Being one of the early bloggers about kaido racers (aka bosozoku style) I don’t get a high brow often, but this JTTC Calsonic Nissan Skyline R31 race car replica in the shape of a kaido racer really gave me a WTF:
This video features a couple of Showa cars that are either kept (in mint) bone stock or modified to a great extend, including this Nissan Skyline R31 GTS-R. Now the interesting part is why the owner chose to hacksaw a big hole in the floorpan where the passenger seat used to be and routed the exhaust to the side of the car (through the sill) and not chose to do it directly through the sill from the . Or even welded something around the exhaust pipes to keep the noise levels a bit down. On the other hand, this makes the modification more obvious for the eye…
Apart from this Skyline there are the following cars: Toyota Celica GT-R AA63 (unmodified), Dual-Factory green Toyota Publica Starlet KP40, Body-Make Nissan Bluebird 810 coupe kaido racer, kyusha kai pigsbutt Nissan Laurel C130 on Hayashi Sakura rims, kyusha kai Nissan Skyline GT C110 on Racing Hart rims, Toyota Crown MS80 kaido racer, orange Nissan Skyline GT-R KPGC10 and a white G-Nose Nissan Fairlady 240Z S30.
I found this scanned newspaper photo of a showroom of the Dutch Datsun car dealer Rhenoy (in 1977) posted in japanseklassieker.nl Facebook group and immediately thought to share it here:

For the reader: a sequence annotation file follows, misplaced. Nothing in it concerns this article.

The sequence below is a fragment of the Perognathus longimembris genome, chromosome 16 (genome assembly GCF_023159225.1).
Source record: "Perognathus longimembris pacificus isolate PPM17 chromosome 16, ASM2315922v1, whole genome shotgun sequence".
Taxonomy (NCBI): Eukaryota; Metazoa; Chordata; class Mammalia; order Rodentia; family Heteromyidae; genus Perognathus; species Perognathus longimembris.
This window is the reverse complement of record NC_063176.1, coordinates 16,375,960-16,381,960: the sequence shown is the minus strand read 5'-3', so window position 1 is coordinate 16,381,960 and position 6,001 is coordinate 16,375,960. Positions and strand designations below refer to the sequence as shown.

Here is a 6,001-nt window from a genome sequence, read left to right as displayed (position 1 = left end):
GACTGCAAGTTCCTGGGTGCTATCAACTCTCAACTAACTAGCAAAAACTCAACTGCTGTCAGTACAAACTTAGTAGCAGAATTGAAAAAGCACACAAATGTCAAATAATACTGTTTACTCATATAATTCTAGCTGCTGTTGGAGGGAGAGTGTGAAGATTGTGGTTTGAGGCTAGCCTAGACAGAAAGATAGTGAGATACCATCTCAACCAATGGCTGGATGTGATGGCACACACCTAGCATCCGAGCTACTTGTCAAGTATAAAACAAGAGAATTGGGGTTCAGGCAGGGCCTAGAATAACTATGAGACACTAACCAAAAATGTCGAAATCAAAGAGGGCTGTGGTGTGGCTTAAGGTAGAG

What I quickly spotted in this photo was (from top left clockwise):
Datsun 160J coupe (aka Nissan Bluebird 710, or plain 710)
Datsun 100A F-II two door sedan (aka Nissan Cherry F-II F10)
Datsun 100A F-II coupe (aka Nissan Cherry F-II F10)
Now the big question is where is the Datsun 120Y (aka Nissan Sunny B210) in this photo? Or did I guess the first car wrongly here?
In my opinion the most interesting cars at this Datsun car dealer are the first four cars. Styling wise the late 70s was when Nissan shifted from coke-bottle styling to ruler styling and that’s quite visible in this showroom. The all new 160B/180B/200B (Bluebird 810) just arrived and also shows the arrival of the ruler styling with its sharp lines. There is just one tiny coke-bottle hip left over at the rear quarter of the car. Even sharper lines and more angular design would arrive with the all new 1977 Datsun 200L (aka Nissan Laurel C230), 1977 Datsun 160J (aka Nissan Violet A10) and the 1978 Datsun Cherry (aka Nissan Pulsar N10).
If I had to pick one car from this Datsun car dealer showroom back in 1977 I probably would have taken the four door Datsun 180B sedan. Simply because of it practicality and fuel economy for as far as you could call it economical at all. However if I had to pick one today I would choose either the Datsun 200L coupe (I just love the word butaketsu!) or the Datsun 200B coupe.
The cover of the March 1983 issue of Auto Holiday magazine looks like a great deal of fun!
The magazine for car and leasure for youngs in the early 80s is clearly promising their readers to have a ball. 😉